AMY KIRK: 'Morning Special' a change of paceUnlike most people, I consider Monday mornings special. It’s a weekday that means something unexpected will happen; a day that frequently fulfills my fondness for surprises.
By: Amy Kirk, The Daily Republic
Unlike most people, I consider Monday mornings special. It’s a weekday that means something unexpected will happen; a day that frequently fulfills my fondness for surprises.
I typically experience “agventures” on Mondays. The prerequisites to an agventure are that it has to be unexpected, pertain to agriculture, and is an adventure. My most memorable ag-ventures have all happened on Mondays.
I recently had a doozy agventure mostly because I was long-overdue. It was the dawning of a bright, crunchy (due to dried up grass) August Monday morning before 7 a.m. I’d offered to check water tanks out on the range because my son and husband wanted to leave early to go to Rapid City pickup shopping for my son.
I decided to get an early start since I had arrangements to be in Custer mid-morning. I loaded up our dog in my jeep and hit the dusty road. Pepper and I were enjoying the change from our standard morning routine (taking care of our replacement heifers’ water) as we jounced happily along listening to the radio. Several miles out on our route the jeep suddenly died and immediately thereafter, panic set in. The first thing I said at the sight of smoke coming out from under my dash was NOT, “Oh look Pepper, there’s smoke coming from the dashboard of my beloved jeep! I wonder what’s going to happen next?!”
I quickly shut it off, fidgeted with hood latches and lifted the hood to assess the problem. I first had to gingerly move some melting wires and being the woman that I am, I determined absolutely nothing. My jeep could not have chosen a drier; more forested area and currently being in the midst of a high fire danger had it decided to catch on fire. All I had to put a fire out with was less than a quart of coffee and a forgotten about down-filled coat stuffed in the back. Luckily the jeep decided it only wanted to die on me.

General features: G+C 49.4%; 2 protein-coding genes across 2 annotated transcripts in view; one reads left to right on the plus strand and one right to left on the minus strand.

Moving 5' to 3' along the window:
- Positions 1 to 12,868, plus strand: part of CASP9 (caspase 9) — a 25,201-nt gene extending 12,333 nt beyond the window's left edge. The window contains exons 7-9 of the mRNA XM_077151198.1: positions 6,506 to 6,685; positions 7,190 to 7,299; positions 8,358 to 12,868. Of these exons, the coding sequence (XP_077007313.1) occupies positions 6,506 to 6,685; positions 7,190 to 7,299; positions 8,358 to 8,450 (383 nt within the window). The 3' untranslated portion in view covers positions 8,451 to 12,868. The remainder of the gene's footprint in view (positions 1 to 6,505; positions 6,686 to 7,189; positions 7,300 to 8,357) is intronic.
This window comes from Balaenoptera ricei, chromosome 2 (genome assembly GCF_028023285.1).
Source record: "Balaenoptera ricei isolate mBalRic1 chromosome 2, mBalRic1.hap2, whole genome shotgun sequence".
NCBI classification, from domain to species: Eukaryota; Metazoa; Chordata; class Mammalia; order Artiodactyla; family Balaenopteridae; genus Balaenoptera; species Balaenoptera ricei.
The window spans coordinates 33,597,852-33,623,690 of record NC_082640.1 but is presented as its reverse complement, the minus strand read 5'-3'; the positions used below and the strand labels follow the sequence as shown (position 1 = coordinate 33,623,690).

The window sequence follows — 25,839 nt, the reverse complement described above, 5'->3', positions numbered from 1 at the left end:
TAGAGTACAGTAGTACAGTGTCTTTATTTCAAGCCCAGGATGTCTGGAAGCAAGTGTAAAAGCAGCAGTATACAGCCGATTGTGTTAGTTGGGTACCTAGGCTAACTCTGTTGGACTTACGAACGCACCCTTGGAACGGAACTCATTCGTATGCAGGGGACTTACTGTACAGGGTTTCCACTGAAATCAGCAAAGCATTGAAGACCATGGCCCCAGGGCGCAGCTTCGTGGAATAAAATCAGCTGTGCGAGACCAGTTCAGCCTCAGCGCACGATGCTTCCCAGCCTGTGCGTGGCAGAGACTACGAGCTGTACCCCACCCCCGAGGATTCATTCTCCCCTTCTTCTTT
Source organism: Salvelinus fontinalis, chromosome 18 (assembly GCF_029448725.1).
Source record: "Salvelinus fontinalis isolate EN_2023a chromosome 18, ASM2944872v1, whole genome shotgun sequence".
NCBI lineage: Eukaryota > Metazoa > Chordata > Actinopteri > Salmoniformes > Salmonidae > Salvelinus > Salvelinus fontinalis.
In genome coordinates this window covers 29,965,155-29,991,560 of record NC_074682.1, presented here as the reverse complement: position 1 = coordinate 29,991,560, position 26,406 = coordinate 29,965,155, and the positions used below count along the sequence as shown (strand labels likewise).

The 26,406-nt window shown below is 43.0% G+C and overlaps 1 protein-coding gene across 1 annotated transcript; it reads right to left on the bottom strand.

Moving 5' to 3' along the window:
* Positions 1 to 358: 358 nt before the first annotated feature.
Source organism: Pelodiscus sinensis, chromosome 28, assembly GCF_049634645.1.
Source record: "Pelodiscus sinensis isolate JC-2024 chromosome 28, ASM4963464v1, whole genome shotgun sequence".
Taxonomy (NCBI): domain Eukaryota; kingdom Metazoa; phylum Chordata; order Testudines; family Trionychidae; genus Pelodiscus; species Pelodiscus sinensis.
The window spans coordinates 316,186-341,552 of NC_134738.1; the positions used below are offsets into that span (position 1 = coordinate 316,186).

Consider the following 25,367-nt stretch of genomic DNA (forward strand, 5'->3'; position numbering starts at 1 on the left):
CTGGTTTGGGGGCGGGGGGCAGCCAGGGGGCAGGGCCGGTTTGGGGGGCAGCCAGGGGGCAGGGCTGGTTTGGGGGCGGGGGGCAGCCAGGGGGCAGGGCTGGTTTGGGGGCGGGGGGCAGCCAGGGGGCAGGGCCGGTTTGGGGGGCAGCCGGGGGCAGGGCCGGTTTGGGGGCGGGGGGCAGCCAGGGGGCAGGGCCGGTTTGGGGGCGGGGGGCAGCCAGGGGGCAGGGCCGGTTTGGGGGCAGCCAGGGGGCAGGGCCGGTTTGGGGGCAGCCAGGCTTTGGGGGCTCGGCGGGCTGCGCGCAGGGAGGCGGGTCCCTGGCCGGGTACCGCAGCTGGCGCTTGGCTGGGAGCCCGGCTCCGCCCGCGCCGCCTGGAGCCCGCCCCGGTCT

After confirming that the jeep was not going to ignite, I cranked the steering wheel to turn and back it off the road. I did this repeatedly, since Pepper did not want to cooperate and steer for me. Not knowing how long it would take to get home on foot, I put on the backpack I’d brought along and filled it with stuff I didn’t want left behind and prepared to jog in order to make it home in time to carry out my plans in Custer. I headed in the direction of the next stock tank since I guessed it was along the shortest route home but got a little resistance from Pepper about jogging versus driving. She looked at me as though I was daft for not getting in the jeep to leave but was soon sidetracked sniffing around and marking new territory along the way.
This kind of adventure would cause a normal person to curse Monday but I always look at the positive. As sweat rolled down my temples and soaked my back I noted that not only was I getting three miles of exercise in but more importantly, this “Monday Morning Special” was a nice change from all the others. It didn’t involve dealing with errant cows.
(FYI guys: the jeep’s battery had come loose and touched the firewall causing it to short out).
Amy Kirk and her husband raise their two kids on a fourth-generation cow/calf operation near Pringle. She blogs at ranchwifeslant.areavoices.com.